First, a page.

Magna CEO Feeling ‘More Positive’ on Nafta Negotiations

  • ‘Everybody understands how important it is,’ Walker says
  • High auto content rules could make region less competitive
Canada's Freeland 'Cautiously Optimistic' on Nafta Talks

The head of North America’s biggest auto supplier says he’s feeling “a bit more positive” negotiators will clinch a new Nafta deal after hearing from people in recent discussions.

“They were quite discouraged a couple of months ago but it seems that people are more hopeful that everybody understands how important it is to get this right,” Don Walker, chief executive officer of Magna International Inc., said in an interview Thursday in Toronto.

“If we do something to make ourselves less competitive, it’s going to be a lose-lose-lose.”

Walker said he believes the U.S. wants to use the renegotiated North American Free Trade agreement as a template for future trade deals with other countries and that is adding complexity to the discussions.

“That may be making it more difficult because there may be other issues they’d want to address if they’re talking about trade with places like China that they wouldn’t have to worry about with Canada and Mexico,” he said.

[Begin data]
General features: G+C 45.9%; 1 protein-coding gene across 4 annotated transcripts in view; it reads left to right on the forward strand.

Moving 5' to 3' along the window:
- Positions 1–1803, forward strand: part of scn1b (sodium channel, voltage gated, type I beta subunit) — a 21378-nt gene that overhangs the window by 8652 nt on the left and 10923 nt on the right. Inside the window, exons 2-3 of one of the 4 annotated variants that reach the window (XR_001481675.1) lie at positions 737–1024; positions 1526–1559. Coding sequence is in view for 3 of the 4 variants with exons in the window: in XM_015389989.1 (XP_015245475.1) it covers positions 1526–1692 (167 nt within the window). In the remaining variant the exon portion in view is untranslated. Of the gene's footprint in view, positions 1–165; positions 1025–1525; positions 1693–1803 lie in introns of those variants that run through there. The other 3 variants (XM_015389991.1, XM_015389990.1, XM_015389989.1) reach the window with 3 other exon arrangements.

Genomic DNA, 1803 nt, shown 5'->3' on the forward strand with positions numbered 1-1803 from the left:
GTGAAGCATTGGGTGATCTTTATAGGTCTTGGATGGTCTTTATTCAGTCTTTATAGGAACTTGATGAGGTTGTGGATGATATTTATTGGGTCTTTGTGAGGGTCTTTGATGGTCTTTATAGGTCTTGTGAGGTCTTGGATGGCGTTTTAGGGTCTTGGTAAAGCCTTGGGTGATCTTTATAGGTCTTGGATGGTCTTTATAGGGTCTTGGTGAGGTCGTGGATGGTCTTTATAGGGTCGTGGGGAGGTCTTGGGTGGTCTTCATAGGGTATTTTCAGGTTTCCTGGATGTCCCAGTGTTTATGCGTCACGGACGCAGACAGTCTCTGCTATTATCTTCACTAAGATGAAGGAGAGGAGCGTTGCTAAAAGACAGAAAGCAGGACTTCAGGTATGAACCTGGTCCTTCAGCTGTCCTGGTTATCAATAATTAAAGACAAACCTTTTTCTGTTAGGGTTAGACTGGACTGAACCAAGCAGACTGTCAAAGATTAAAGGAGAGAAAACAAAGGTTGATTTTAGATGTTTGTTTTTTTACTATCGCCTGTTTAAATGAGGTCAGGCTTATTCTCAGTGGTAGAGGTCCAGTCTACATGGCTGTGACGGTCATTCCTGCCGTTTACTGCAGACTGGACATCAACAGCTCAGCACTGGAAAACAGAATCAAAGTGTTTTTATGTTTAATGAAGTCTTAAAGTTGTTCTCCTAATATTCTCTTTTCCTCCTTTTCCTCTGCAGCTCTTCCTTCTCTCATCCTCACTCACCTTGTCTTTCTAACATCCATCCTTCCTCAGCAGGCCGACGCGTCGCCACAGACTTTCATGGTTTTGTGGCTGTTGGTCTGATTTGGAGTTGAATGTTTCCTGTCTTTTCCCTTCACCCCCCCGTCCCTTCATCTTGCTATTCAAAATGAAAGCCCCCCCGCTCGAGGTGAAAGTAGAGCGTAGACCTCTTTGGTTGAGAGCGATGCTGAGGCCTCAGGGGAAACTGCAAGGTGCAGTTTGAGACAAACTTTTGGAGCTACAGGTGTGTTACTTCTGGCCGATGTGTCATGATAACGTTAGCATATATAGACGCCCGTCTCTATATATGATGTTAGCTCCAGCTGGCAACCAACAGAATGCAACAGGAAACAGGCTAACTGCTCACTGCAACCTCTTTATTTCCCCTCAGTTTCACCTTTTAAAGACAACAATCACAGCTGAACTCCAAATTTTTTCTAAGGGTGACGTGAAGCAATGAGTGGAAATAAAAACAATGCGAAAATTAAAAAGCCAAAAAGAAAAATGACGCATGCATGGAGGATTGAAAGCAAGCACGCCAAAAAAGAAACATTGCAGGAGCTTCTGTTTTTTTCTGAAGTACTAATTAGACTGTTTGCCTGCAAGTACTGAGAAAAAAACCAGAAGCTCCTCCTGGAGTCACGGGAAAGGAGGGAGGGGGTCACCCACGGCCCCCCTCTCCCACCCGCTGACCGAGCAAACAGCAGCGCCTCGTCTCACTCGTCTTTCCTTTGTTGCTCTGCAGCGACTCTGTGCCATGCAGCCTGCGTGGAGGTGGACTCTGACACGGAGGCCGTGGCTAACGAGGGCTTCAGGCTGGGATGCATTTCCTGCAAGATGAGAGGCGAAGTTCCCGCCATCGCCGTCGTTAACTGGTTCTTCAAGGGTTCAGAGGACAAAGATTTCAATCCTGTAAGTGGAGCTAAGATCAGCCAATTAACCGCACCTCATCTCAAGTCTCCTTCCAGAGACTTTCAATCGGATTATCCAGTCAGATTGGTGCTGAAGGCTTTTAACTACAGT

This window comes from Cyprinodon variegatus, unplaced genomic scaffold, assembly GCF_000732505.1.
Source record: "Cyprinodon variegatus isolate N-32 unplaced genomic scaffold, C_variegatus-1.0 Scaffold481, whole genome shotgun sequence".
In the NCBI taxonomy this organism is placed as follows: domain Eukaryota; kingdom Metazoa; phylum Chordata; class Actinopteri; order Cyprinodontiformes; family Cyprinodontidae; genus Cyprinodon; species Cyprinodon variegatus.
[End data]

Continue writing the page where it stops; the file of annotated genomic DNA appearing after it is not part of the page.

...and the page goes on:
Preferential Treatment

About 55 percent of Magna’s sales come from the Nafta region and the Aurora, Ontario-based company employs 29,000 people in Mexico, 25,000 in the U.S. and 22,000 in Canada. The company also has operations in Europe and Asia. Despite its huge presence on the continent, Walker isn’t a fan of U.S. President Donald Trump’s proposal to tighten content requirements for cars.

A typical vehicle gets preferential treatment under the pact if at least 62.5 percent of it comes from the U.S., Canada or Mexico. Trump wants to boost that to 85 percent with at least 50 percent coming from the U.S.

Read More: How a Trump Idea on Cars and Nafta Could Backfire

“If you go too high or it’s too difficult to meet the regional content for whatever reason then people will basically say, ‘I can’t meet it anyway, it’s too difficult, so I’ll pay the duty and I’ll ship the parts in from another country,”’ Walker said. “If it’s cheaper to ship in from outside, then everybody loses.”

Canada’s chief Nafta negotiator, Steve Verheul, said Tuesday that the U.S. proposal on autos would actually “drive production offshore, out of North America,” the opposite of Trump’s stated goal.

Investment Delays

U.S. Trade Representative Robert Lighthizer has sounded upbeat lately, telling Trump on Feb. 13 in front of reporters that he was hopeful a deal could be reached. The seventh round of talks begins later this month in Mexico City.

Until Nafta is resolved, Walker said the automakers are going to delay major investment.

“I have to believe that while the Nafta discussions are going on, big decisions on heavy investment, specifically by car companies, are probably being put on hold,” he said. “People don’t want to make big capital investment decisions and then find out a year down the road that things have changed.”

— With assistance by Josh Wingrove

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